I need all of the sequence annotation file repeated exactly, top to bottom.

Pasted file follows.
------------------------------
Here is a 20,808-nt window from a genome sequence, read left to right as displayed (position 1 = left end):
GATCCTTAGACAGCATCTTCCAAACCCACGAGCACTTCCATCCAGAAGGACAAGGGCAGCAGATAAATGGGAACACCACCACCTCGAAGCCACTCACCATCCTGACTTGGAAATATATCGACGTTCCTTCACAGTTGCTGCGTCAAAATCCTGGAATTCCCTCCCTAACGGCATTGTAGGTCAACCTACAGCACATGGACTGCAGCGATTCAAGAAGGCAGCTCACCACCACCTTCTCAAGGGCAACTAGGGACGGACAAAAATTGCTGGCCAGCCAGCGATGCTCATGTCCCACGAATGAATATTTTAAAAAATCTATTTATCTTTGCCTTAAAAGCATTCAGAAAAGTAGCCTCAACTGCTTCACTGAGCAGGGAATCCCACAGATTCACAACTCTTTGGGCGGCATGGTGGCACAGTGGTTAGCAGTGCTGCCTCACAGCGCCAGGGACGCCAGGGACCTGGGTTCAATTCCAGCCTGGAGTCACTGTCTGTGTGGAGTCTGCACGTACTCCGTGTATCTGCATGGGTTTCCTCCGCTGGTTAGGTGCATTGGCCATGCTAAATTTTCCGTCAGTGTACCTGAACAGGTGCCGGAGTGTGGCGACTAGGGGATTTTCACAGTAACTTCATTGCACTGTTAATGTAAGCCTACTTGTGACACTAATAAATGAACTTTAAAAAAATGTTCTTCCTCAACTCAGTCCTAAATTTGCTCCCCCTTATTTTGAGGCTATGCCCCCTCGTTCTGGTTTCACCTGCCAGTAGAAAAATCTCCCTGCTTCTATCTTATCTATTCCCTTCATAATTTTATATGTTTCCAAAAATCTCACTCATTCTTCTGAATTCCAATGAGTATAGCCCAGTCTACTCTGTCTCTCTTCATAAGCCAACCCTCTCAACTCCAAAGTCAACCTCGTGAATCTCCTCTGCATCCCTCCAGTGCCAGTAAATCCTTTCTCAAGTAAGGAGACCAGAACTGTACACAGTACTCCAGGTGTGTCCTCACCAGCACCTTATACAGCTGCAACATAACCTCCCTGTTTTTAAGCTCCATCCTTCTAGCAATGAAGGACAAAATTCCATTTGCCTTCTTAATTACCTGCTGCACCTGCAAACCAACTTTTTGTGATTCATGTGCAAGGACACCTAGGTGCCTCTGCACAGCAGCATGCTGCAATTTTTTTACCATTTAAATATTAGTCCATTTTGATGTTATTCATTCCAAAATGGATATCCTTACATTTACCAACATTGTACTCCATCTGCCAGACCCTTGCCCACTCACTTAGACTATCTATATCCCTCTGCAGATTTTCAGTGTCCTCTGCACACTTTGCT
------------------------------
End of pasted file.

Here is a 20,808-nt window from a genome sequence, read left to right as displayed (position 1 = left end):
GATCCTTAGACAGCATCTTCCAAACCCACGAGCACTTCCATCCAGAAGGACAAGGGCAGCAGATAAATGGGAACACCACCACCTCGAAGCCACTCACCATCCTGACTTGGAAATATATCGACGTTCCTTCACAGTTGCTGCGTCAAAATCCTGGAATTCCCTCCCTAACGGCATTGTAGGTCAACCTACAGCACATGGACTGCAGCGATTCAAGAAGGCAGCTCACCACCACCTTCTCAAGGGCAACTAGGGACGGACAAAAATTGCTGGCCAGCCAGCGATGCTCATGTCCCACGAATGAATATTTTAAAAAATCTATTTATCTTTGCCTTAAAAGCATTCAGAAAAGTAGCCTCAACTGCTTCACTGAGCAGGGAATCCCACAGATTCACAACTCTTTGGGCGGCATGGTGGCACAGTGGTTAGCAGTGCTGCCTCACAGCGCCAGGGACGCCAGGGACCTGGGTTCAATTCCAGCCTGGAGTCACTGTCTGTGTGGAGTCTGCACGTACTCCGTGTATCTGCATGGGTTTCCTCCGCTGGTTAGGTGCATTGGCCATGCTAAATTTTCCGTCAGTGTACCTGAACAGGTGCCGGAGTGTGGCGACTAGGGGATTTTCACAGTAACTTCATTGCACTGTTAATGTAAGCCTACTTGTGACACTAATAAATGAACTTTAAAAAAATGTTCTTCCTCAACTCAGTCCTAAATTTGCTCCCCCTTATTTTGAGGCTATGCCCCCTCGTTCTGGTTTCACCTGCCAGTAGAAAAATCTCCCTGCTTCTATCTTATCTATTCCCTTCATAATTTTATATGTTTCCAAAAATCTCACTCATTCTTCTGAATTCCAATGAGTATAGCCCAGTCTACTCTGTCTCTCTTCATAAGCCAACCCTCTCAACTCCAAAGTCAACCTCGTGAATCTCCTCTGCATCCCTCCAGTGCCAGTAAATCCTTTCTCAAGTAAGGAGACCAGAACTGTACACAGTACTCCAGGTGTGTCCTCACCAGCACCTTATACAGCTGCAACATAACCTCCCTGTTTTTAAGCTCCATCCTTCTAGCAATGAAGGACAAAATTCCATTTGCCTTCTTAATTACCTGCTGCACCTGCAAACCAACTTTTTGTGATTCATGTGCAAGGACACCTAGGTGCCTCTGCACAGCAGCATGCTGCAATTTTTTTACCATTTAAATATTAGTCCATTTTGATGTTATTCATTCCAAAATGGATATCCTTACATTTACCAACATTGTACTCCATCTGCCAGACCCTTGCCCACTCACTTAGACTATCTATATCCCTCTGCAGATTTTCAGTGTCCTCTGCACACTTTGCT